So we looked at in general, we looked at patients who had the specific codes of arthroscopic subacromial decompression. And then we were looking at those who had had an arthroscopic AC joint excision alongside that. We excluded any open forms of AC joint [00:11:00] excision because one suggested hypothesis was that as the ability or the subacromial decompression became a less common procedure surgeons may look to treat other pathology of questionable symptomatology. You know, in some cases the AC joint is fairly much symptomatic in some other cases there may be radiological changes, but it's not pervading sort of symptomatic cost. So we wanted to look at this as a balancing measure to see what was the rate of other arthroscopic shoulder procedures changing over that same time period. 

No. Absolutely. Yeah. I think that's very clear in terms of, I think the exclusion criteria, like you say, just add to the validity of the way you've performed the study. I think that's very clear. So in terms of, if we move onto the results, shall we say, so what were the key findings? You sort of alluded to what it was like at the start. What would you feel the key findings are of your study in relation to the [00:12:00] number of ASTs performed over the study period and how that changed?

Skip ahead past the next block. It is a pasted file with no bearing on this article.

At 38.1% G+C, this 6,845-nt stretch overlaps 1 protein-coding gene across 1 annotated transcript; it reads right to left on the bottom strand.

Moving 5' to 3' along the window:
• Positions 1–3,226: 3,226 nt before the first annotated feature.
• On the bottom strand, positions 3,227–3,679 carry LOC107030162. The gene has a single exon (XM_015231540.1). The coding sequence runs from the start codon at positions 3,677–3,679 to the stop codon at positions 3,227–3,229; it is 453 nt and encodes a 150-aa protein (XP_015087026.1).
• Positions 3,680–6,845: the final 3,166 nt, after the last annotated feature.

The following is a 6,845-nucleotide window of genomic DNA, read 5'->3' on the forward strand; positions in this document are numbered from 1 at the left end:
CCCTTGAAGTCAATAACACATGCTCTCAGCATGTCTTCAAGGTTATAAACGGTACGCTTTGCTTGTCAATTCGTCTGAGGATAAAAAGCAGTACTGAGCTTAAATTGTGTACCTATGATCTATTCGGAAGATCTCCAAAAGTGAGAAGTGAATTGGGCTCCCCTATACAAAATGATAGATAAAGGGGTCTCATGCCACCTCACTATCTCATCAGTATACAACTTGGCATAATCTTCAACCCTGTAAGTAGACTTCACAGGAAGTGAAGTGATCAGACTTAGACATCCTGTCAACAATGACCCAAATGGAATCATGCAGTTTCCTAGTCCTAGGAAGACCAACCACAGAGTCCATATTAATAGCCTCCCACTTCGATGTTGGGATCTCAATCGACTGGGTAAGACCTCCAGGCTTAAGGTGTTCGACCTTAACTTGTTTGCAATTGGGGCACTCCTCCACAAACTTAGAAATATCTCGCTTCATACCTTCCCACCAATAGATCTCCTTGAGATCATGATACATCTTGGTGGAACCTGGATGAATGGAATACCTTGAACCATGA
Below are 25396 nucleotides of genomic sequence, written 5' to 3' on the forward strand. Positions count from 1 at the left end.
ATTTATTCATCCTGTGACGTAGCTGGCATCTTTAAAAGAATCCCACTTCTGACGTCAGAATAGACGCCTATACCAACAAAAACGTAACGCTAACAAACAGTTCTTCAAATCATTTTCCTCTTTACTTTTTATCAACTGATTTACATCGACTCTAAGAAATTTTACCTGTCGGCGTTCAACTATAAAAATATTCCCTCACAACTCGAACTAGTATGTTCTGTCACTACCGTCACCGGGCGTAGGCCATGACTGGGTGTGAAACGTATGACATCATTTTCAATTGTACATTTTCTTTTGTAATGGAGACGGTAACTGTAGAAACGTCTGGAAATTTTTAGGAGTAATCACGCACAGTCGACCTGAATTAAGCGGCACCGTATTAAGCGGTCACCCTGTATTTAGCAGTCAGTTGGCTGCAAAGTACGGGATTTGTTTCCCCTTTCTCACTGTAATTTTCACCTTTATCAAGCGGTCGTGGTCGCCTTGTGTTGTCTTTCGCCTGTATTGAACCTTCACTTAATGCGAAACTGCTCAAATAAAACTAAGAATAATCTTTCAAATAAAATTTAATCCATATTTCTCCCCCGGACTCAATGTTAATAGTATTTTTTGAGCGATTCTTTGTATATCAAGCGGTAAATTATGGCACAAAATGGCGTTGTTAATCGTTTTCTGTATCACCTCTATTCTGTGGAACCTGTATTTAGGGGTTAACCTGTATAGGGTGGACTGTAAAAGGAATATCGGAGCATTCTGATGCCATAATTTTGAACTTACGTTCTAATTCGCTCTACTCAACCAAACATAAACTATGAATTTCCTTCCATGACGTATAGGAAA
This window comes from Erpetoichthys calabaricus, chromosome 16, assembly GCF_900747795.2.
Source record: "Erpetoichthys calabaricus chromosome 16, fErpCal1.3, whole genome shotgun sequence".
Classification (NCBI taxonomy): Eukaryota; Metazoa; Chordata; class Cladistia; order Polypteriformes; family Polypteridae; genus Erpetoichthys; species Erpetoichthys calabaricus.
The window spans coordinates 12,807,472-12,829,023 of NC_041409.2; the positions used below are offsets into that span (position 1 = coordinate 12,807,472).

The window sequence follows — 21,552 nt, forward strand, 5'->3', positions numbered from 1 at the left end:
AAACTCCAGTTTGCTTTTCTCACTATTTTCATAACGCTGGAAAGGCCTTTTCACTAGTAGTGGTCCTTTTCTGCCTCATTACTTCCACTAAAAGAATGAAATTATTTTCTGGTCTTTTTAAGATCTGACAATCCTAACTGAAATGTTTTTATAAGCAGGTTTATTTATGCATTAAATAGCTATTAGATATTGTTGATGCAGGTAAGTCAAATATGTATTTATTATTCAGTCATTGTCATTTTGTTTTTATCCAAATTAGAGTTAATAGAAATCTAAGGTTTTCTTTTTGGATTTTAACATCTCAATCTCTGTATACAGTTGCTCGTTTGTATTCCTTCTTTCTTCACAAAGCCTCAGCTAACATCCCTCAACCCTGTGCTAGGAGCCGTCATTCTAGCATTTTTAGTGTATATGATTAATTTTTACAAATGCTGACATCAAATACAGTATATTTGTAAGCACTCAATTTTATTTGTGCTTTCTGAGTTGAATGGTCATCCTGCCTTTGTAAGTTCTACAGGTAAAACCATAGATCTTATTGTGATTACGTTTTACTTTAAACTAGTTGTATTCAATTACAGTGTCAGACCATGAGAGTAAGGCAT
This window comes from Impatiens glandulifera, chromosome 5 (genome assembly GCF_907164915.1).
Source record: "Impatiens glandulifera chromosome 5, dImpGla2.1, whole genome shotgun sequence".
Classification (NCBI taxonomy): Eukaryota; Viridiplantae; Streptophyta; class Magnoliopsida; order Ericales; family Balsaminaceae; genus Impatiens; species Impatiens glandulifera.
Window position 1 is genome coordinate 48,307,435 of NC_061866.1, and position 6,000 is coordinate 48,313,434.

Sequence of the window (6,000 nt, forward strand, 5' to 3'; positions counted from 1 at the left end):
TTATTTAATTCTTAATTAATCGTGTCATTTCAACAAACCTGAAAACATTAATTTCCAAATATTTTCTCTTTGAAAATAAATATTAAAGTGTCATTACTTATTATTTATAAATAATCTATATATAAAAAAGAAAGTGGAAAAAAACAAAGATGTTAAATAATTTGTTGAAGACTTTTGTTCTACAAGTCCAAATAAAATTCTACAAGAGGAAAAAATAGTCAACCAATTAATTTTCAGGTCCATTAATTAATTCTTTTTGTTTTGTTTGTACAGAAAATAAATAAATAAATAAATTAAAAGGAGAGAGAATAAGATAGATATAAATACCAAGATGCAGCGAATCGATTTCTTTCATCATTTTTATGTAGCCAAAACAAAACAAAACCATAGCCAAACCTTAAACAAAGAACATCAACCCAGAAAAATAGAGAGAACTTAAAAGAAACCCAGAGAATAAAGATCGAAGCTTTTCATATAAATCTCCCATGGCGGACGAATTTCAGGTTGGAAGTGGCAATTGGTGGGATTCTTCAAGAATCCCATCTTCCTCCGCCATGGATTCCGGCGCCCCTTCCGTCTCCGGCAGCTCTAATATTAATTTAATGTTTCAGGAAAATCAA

I think the key finding was that the rate fell by approximately 35% and that the majority of this fall was seen in the year 2018. These were financial years so that would actually be from april, 2017 to March, 2018. That fell from 41.6 per hundred thousand to 28.9 per a hundred thousand. That again, validates our hypothesis that some of this fall was due to the ongoing work around tendinopathy in these multicenter randomized controlled trials. Now one issue that was brought up during the review process was in terms of the timing of the publication of the RCTs versus what we have observed as this fall.

[00:13:00] Although we have the dates of publication of these RCTs as 2018, they were being discussed and in some cases were discussed in the wider media and then a paper such as The Guardian well before that. And quite a lot of surgeons who had been involved in the process and actually randomized patients are starting to get a feel for the fact that there may well be sort of limitations of the subacromial decompression. So the feeling was that even prior to the publication of the results, there was a, an increasing awareness in the shoulder community of the possible outcomes of the study. And I think actually there was an anticipation and practice did start to change in the year before that.